Retirement is not something scary for Pastor Sydney Gibbons. Last week the 63-year-old stepped down as the leader of the Hamilton Seventh-day Adventist Church, after a 40-year career.
He is now gearing up to start a new chapter — in international evangelism.
“Retirement, for me, feels very freeing,” he said.
“Not in terms of being free from bondage or in a negative way, but freedom to focus on a path in ministry that is closest to my heart.
“As a pastor there are multiple roles you have to fulfil — from teaching and preaching, to administration, leadership and community service.
“Over the years, I have been able to identify my particular strengths, gifts and passions and now I will be able to put 80 per cent of my time into those areas of ministry.”
Mr Gibbons and his wife, Katherina, will move to Britain in April, where he plans to grow an online evangelism training platform called Lites.
A version of the programme has been taught live, to more than 100 people, through The Bermuda Conference of Seventh-day Adventists since 2013.
Lites aims to equip believers to be better evangelists, said Mr Gibbons.
Through video tutorials it discusses topics such as: how to get to know Christ as your own personal Saviour; how to be effective when it comes to sharing the Gospel; speaking God’s word or leading Bible studies with others, and the history of the church and how that informs the heritage of each institution.
Mr Gibbons got his start in ministry as a teenager.
He was working in construction, having just completed his studies at the Bermuda Technical Institute, and had a few friends who had rededicated their lives to Jesus. Because they wanted to grow their relationship with God, they started to meet each week for prayer and Bible study.
“During those meetings we asked God to tell us what He wanted us to do with our lives,” Mr Gibbons said.
“It was during one of those meetings I felt this overwhelming call to be a pastor.”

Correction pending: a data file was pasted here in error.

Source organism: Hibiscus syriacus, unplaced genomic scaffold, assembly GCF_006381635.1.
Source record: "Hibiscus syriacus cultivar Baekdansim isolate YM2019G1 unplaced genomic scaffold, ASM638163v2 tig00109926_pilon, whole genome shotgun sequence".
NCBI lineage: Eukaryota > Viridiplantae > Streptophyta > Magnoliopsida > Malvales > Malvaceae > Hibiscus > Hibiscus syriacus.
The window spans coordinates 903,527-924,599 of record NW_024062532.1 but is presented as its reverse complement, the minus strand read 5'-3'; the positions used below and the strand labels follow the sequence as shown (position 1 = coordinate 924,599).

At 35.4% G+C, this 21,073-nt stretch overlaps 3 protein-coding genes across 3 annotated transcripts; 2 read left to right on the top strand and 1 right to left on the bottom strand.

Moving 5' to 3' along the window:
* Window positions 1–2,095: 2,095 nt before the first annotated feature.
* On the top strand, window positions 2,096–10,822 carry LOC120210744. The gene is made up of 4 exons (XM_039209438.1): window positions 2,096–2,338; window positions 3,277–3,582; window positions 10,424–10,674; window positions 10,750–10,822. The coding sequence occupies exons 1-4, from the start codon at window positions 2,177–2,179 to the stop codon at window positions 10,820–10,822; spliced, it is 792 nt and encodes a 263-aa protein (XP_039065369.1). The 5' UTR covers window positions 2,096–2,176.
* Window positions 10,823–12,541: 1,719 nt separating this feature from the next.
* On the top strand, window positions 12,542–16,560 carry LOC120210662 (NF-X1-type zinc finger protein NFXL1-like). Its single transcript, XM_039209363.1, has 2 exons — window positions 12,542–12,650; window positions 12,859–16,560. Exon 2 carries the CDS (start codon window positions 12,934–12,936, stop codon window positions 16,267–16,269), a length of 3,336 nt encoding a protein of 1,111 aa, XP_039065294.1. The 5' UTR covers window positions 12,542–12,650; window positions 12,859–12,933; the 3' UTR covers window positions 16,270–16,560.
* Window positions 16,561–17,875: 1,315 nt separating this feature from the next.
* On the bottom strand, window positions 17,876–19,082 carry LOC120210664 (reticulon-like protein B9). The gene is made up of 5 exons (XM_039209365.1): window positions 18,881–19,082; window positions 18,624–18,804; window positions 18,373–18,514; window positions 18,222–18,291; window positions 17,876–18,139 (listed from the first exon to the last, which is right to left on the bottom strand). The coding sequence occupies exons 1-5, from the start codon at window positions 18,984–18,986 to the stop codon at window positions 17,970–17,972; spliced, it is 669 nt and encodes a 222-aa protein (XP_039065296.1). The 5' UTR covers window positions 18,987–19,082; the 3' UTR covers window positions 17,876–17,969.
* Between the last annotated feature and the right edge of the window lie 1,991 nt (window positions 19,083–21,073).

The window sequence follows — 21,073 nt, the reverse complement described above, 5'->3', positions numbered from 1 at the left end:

He started talking to people in leadership positions in the church. Doors eventually opened up for him as a junior elder.
“I took that as another sign,” he said. “It became a conviction and I settled in my mind, I’m going to apply for college and this is what I’m going to do. And from that time I just knew this was my path.”
His ministry has taken him to some unexpected places.
In 1992, he travelled with his wife and children, Meliseanna and Gianluca, on an international mission to Cameroon in Central Africa. The family lived there for six years.
“People were looking at us like, ‘What are you doing?’ Our families supported us, but they were also fearful about where we were ‘taking [their] babies’,” he said.
“The move proved to be the most valuable contribution to our development as a family and gave our children a world view that is rooted in service because they were able to mingle with people who looked for the blessings in life and were thankful for whatever they received.”
He continued: “Our lives and our children’s lives were shaped by cross-cultural missions. We learnt to speak French fluently and encountered God in new and deeper ways. We also adopted our second daughter, Mystere, who was one of my daughter’s friends from Cameroon.”
God had always spoken to him very clearly, Mr Gibbons said. Once he hears the call, he has to act. “It started with the call to ministry and then the call to missions and then the decision to teach at my alma mater, Northern Caribbean University in Jamaica,” he said.
“I also felt called to return to Bermuda in the early 2000s and felt led to start the school of evangelism. I wanted to make that a final contribution to my home in Bermuda, and now beyond.
“It begins with wanting to be intimate with God. He is a personal God and wants to give us a personal relationship with Him. We only need to accept that gift, which was made available to us when Jesus died on the cross, and discover its power and presence in our lives.”
Watch a tribute to Mr Gibbons at www.youtube.com/watch?v=3K-pSOFCZjE&feature=youtu.be